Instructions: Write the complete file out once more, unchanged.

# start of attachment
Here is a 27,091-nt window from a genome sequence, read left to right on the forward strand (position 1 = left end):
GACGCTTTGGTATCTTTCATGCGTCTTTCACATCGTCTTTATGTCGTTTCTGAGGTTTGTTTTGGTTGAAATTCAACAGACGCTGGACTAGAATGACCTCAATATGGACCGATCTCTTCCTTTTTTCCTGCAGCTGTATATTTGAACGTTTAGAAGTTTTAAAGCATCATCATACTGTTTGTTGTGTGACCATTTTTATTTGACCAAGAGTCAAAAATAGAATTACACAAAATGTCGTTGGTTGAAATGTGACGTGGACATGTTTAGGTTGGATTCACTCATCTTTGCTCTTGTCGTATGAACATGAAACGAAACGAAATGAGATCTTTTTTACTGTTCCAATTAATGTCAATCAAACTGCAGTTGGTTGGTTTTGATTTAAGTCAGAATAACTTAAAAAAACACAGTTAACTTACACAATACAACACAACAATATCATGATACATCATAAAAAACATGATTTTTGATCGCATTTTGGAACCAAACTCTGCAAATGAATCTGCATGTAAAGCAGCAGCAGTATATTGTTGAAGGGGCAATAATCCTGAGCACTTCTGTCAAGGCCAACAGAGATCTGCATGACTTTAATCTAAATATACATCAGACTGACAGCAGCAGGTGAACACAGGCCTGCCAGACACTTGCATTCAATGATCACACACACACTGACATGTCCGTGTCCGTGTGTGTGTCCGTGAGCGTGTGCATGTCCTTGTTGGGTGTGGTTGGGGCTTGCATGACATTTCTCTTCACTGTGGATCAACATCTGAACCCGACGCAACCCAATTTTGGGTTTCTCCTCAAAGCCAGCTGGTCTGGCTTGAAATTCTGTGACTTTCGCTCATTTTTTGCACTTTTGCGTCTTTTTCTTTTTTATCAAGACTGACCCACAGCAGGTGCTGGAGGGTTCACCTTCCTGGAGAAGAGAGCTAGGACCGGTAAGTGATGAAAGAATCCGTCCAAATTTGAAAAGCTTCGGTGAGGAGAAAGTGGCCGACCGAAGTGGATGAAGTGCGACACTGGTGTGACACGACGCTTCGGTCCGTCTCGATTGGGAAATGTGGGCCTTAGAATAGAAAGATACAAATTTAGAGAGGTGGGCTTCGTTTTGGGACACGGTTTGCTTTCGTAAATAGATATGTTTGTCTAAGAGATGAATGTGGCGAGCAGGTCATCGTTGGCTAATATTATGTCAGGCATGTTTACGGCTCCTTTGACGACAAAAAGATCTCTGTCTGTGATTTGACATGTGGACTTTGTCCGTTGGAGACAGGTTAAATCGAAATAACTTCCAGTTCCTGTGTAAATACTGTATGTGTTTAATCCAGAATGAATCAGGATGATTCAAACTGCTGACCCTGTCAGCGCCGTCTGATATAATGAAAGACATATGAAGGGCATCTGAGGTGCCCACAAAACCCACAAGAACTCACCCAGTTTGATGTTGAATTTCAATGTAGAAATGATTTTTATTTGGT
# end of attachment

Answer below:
Here is a 27,091-nt window from a genome sequence, read left to right on the forward strand (position 1 = left end):
GACGCTTTGGTATCTTTCATGCGTCTTTCACATCGTCTTTATGTCGTTTCTGAGGTTTGTTTTGGTTGAAATTCAACAGACGCTGGACTAGAATGACCTCAATATGGACCGATCTCTTCCTTTTTTCCTGCAGCTGTATATTTGAACGTTTAGAAGTTTTAAAGCATCATCATACTGTTTGTTGTGTGACCATTTTTATTTGACCAAGAGTCAAAAATAGAATTACACAAAATGTCGTTGGTTGAAATGTGACGTGGACATGTTTAGGTTGGATTCACTCATCTTTGCTCTTGTCGTATGAACATGAAACGAAACGAAATGAGATCTTTTTTACTGTTCCAATTAATGTCAATCAAACTGCAGTTGGTTGGTTTTGATTTAAGTCAGAATAACTTAAAAAAACACAGTTAACTTACACAATACAACACAACAATATCATGATACATCATAAAAAACATGATTTTTGATCGCATTTTGGAACCAAACTCTGCAAATGAATCTGCATGTAAAGCAGCAGCAGTATATTGTTGAAGGGGCAATAATCCTGAGCACTTCTGTCAAGGCCAACAGAGATCTGCATGACTTTAATCTAAATATACATCAGACTGACAGCAGCAGGTGAACACAGGCCTGCCAGACACTTGCATTCAATGATCACACACACACTGACATGTCCGTGTCCGTGTGTGTGTCCGTGAGCGTGTGCATGTCCTTGTTGGGTGTGGTTGGGGCTTGCATGACATTTCTCTTCACTGTGGATCAACATCTGAACCCGACGCAACCCAATTTTGGGTTTCTCCTCAAAGCCAGCTGGTCTGGCTTGAAATTCTGTGACTTTCGCTCATTTTTTGCACTTTTGCGTCTTTTTCTTTTTTATCAAGACTGACCCACAGCAGGTGCTGGAGGGTTCACCTTCCTGGAGAAGAGAGCTAGGACCGGTAAGTGATGAAAGAATCCGTCCAAATTTGAAAAGCTTCGGTGAGGAGAAAGTGGCCGACCGAAGTGGATGAAGTGCGACACTGGTGTGACACGACGCTTCGGTCCGTCTCGATTGGGAAATGTGGGCCTTAGAATAGAAAGATACAAATTTAGAGAGGTGGGCTTCGTTTTGGGACACGGTTTGCTTTCGTAAATAGATATGTTTGTCTAAGAGATGAATGTGGCGAGCAGGTCATCGTTGGCTAATATTATGTCAGGCATGTTTACGGCTCCTTTGACGACAAAAAGATCTCTGTCTGTGATTTGACATGTGGACTTTGTCCGTTGGAGACAGGTTAAATCGAAATAACTTCCAGTTCCTGTGTAAATACTGTATGTGTTTAATCCAGAATGAATCAGGATGATTCAAACTGCTGACCCTGTCAGCGCCGTCTGATATAATGAAAGACATATGAAGGGCATCTGAGGTGCCCACAAAACCCACAAGAACTCACCCAGTTTGATGTTGAATTTCAATGTAGAAATGATTTTTATTTGGT